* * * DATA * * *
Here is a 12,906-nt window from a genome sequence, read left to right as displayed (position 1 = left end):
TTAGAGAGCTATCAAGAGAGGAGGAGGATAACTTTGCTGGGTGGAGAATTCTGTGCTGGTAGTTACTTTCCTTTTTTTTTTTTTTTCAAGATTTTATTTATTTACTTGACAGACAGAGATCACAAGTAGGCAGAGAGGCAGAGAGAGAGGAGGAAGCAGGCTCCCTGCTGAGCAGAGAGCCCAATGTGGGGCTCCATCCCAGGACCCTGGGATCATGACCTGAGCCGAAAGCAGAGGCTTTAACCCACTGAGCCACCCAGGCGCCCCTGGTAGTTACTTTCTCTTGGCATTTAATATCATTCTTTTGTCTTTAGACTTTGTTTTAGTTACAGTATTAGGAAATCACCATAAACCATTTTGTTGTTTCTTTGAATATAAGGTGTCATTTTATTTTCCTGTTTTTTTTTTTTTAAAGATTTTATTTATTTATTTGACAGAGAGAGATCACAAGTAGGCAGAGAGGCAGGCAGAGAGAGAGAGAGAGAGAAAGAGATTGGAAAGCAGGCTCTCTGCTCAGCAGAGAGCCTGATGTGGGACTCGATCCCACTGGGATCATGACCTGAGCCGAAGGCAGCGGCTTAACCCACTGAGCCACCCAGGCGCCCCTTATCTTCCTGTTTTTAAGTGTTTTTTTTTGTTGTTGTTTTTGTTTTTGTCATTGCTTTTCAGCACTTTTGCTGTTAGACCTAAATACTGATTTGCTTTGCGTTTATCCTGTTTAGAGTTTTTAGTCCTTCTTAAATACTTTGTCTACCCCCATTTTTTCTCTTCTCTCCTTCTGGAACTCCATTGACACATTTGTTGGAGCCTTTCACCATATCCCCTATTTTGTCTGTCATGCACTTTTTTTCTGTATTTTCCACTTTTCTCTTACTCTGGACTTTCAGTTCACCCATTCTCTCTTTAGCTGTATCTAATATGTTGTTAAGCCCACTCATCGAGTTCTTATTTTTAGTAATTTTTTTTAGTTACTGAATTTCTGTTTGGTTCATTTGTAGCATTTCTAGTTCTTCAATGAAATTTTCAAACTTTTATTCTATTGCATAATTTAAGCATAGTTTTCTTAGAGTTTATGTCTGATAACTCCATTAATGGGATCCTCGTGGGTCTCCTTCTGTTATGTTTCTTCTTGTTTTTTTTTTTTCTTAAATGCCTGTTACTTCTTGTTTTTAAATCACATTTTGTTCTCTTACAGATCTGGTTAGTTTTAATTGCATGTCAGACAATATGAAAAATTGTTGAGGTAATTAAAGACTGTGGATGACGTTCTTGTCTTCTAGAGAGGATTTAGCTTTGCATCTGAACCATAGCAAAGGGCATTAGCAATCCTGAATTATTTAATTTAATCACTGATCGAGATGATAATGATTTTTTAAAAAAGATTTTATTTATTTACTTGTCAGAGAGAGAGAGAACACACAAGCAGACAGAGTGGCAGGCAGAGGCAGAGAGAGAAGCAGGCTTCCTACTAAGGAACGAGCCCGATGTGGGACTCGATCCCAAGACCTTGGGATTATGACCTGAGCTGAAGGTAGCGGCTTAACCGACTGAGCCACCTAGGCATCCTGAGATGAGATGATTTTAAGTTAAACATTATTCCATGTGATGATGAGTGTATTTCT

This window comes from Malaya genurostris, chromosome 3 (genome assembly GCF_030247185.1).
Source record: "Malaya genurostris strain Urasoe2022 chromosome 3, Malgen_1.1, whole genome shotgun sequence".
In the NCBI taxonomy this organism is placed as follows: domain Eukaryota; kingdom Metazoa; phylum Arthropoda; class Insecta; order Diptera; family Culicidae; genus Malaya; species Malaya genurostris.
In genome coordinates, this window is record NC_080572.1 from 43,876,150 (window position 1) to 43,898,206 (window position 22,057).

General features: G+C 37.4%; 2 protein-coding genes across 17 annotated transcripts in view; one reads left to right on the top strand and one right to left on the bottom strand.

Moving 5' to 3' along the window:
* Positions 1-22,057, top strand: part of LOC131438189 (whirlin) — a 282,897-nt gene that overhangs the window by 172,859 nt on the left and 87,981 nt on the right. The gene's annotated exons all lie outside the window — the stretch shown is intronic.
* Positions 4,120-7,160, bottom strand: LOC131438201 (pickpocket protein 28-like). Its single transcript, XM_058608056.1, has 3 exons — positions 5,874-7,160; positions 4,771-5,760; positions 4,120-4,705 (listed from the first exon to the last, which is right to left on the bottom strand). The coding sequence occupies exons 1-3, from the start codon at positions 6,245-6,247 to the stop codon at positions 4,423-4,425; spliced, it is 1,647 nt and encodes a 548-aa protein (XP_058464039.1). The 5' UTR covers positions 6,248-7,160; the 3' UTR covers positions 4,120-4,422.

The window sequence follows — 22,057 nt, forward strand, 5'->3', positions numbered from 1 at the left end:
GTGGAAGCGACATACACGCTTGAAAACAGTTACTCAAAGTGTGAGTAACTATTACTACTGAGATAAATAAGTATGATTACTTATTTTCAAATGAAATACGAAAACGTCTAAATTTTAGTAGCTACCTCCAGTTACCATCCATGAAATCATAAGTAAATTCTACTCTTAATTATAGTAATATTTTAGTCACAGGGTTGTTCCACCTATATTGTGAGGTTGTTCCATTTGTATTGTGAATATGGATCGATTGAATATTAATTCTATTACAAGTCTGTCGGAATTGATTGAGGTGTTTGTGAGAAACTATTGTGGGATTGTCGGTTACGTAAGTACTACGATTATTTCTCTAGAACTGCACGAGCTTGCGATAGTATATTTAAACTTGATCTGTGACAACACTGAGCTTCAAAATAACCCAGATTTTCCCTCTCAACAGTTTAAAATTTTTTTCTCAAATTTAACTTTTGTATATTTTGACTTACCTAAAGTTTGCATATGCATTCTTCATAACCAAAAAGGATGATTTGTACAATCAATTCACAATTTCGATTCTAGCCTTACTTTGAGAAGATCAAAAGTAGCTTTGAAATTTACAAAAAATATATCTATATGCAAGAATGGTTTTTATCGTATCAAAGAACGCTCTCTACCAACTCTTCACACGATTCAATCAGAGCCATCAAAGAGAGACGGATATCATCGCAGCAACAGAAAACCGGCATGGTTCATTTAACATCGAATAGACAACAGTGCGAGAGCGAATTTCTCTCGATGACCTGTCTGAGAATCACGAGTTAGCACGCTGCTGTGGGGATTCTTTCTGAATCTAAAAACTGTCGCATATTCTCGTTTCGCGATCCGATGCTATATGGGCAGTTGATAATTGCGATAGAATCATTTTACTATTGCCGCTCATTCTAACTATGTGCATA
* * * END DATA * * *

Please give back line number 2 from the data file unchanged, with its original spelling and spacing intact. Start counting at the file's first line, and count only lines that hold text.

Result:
TTAGAGAGCTATCAAGAGAGGAGGAGGATAACTTTGCTGGGTGGAGAATTCTGTGCTGGTAGTTACTTTCCTTTTTTTTTTTTTTTCAAGATTTTATTTATTTACTTGACAGACAGAGATCACAAGTAGGCAGAGAGGCAGAGAGAGAGGAGGAAGCAGGCTCCCTGCTGAGCAGAGAGCCCAATGTGGGGCTCCATCCCAGGACCCTGGGATCATGACCTGAGCCGAAAGCAGAGGCTTTAACCCACTGAGCCACCCAGGCGCCCCTGGTAGTTACTTTCTCTTGGCATTTAATATCATTCTTTTGTCTTTAGACTTTGTTTTAGTTACAGTATTAGGAAATCACCATAAACCATTTTGTTGTTTCTTTGAATATAAGGTGTCATTTTATTTTCCTGTTTTTTTTTTTTTAAAGATTTTATTTATTTATTTGACAGAGAGAGATCACAAGTAGGCAGAGAGGCAGGCAGAGAGAGAGAGAGAGAGAAAGAGATTGGAAAGCAGGCTCTCTGCTCAGCAGAGAGCCTGATGTGGGACTCGATCCCACTGGGATCATGACCTGAGCCGAAGGCAGCGGCTTAACCCACTGAGCCACCCAGGCGCCCCTTATCTTCCTGTTTTTAAGTGTTTTTTTTTGTTGTTGTTTTTGTTTTTGTCATTGCTTTTCAGCACTTTTGCTGTTAGACCTAAATACTGATTTGCTTTGCGTTTATCCTGTTTAGAGTTTTTAGTCCTTCTTAAATACTTTGTCTACCCCCATTTTTTCTCTTCTCTCCTTCTGGAACTCCATTGACACATTTGTTGGAGCCTTTCACCATATCCCCTATTTTGTCTGTCATGCACTTTTTTTCTGTATTTTCCACTTTTCTCTTACTCTGGACTTTCAGTTCACCCATTCTCTCTTTAGCTGTATCTAATATGTTGTTAAGCCCACTCATCGAGTTCTTATTTTTAGTAATTTTTTTTAGTTACTGAATTTCTGTTTGGTTCATTTGTAGCATTTCTAGTTCTTCAATGAAATTTTCAAACTTTTATTCTATTGCATAATTTAAGCATAGTTTTCTTAGAGTTTATGTCTGATAACTCCATTAATGGGATCCTCGTGGGTCTCCTTCTGTTATGTTTCTTCTTGTTTTTTTTTTTTCTTAAATGCCTGTTACTTCTTGTTTTTAAATCACATTTTGTTCTCTTACAGATCTGGTTAGTTTTAATTGCATGTCAGACAATATGAAAAATTGTTGAGGTAATTAAAGACTGTGGATGACGTTCTTGTCTTCTAGAGAGGATTTAGCTTTGCATCTGAACCATAGCAAAGGGCATTAGCAATCCTGAATTATTTAATTTAATCACTGATCGAGATGATAATGATTTTTTAAAAAAGATTTTATTTATTTACTTGTCAGAGAGAGAGAGAACACACAAGCAGACAGAGTGGCAGGCAGAGGCAGAGAGAGAAGCAGGCTTCCTACTAAGGAACGAGCCCGATGTGGGACTCGATCCCAAGACCTTGGGATTATGACCTGAGCTGAAGGTAGCGGCTTAACCGACTGAGCCACCTAGGCATCCTGAGATGAGATGATTTTAAGTTAAACATTATTCCATGTGATGATGAGTGTATTTCT